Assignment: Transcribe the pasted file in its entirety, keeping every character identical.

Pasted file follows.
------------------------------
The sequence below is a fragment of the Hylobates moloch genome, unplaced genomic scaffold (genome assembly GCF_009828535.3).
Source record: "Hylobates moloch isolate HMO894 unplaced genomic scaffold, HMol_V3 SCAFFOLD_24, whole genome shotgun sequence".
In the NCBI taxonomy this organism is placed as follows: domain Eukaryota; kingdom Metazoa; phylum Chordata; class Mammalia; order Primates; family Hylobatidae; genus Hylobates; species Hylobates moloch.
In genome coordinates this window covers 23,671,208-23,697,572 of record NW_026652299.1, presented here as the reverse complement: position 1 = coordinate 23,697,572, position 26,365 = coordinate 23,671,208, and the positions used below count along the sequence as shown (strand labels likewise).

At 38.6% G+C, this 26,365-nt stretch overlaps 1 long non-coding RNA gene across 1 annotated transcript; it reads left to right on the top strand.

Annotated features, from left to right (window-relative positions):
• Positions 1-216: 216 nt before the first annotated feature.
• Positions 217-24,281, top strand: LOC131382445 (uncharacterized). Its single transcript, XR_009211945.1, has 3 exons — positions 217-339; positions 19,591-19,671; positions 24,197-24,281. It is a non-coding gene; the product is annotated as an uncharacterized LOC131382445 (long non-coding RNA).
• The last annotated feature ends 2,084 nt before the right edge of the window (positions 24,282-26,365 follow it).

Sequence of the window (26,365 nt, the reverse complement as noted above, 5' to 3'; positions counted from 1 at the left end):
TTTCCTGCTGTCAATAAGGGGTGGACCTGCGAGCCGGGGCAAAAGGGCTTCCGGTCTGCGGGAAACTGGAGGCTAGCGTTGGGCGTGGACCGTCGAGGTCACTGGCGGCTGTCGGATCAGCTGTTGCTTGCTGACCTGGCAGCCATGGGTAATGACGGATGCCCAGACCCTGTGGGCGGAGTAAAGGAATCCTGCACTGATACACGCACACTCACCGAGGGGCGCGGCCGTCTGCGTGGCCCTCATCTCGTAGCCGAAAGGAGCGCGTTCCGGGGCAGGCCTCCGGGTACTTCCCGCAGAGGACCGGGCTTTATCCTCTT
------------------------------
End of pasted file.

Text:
The sequence below is a fragment of the Hylobates moloch genome, unplaced genomic scaffold (genome assembly GCF_009828535.3).
Source record: "Hylobates moloch isolate HMO894 unplaced genomic scaffold, HMol_V3 SCAFFOLD_24, whole genome shotgun sequence".
In the NCBI taxonomy this organism is placed as follows: domain Eukaryota; kingdom Metazoa; phylum Chordata; class Mammalia; order Primates; family Hylobatidae; genus Hylobates; species Hylobates moloch.
In genome coordinates this window covers 23,671,208-23,697,572 of record NW_026652299.1, presented here as the reverse complement: position 1 = coordinate 23,697,572, position 26,365 = coordinate 23,671,208, and the positions used below count along the sequence as shown (strand labels likewise).

At 38.6% G+C, this 26,365-nt stretch overlaps 1 long non-coding RNA gene across 1 annotated transcript; it reads left to right on the top strand.

Annotated features, from left to right (window-relative positions):
• Positions 1-216: 216 nt before the first annotated feature.
• Positions 217-24,281, top strand: LOC131382445 (uncharacterized). Its single transcript, XR_009211945.1, has 3 exons — positions 217-339; positions 19,591-19,671; positions 24,197-24,281. It is a non-coding gene; the product is annotated as an uncharacterized LOC131382445 (long non-coding RNA).
• The last annotated feature ends 2,084 nt before the right edge of the window (positions 24,282-26,365 follow it).

Sequence of the window (26,365 nt, the reverse complement as noted above, 5' to 3'; positions counted from 1 at the left end):
TTTCCTGCTGTCAATAAGGGGTGGACCTGCGAGCCGGGGCAAAAGGGCTTCCGGTCTGCGGGAAACTGGAGGCTAGCGTTGGGCGTGGACCGTCGAGGTCACTGGCGGCTGTCGGATCAGCTGTTGCTTGCTGACCTGGCAGCCATGGGTAATGACGGATGCCCAGACCCTGTGGGCGGAGTAAAGGAATCCTGCACTGATACACGCACACTCACCGAGGGGCGCGGCCGTCTGCGTGGCCCTCATCTCGTAGCCGAAAGGAGCGCGTTCCGGGGCAGGCCTCCGGGTACTTCCCGCAGAGGACCGGGCTTTATCCTCTT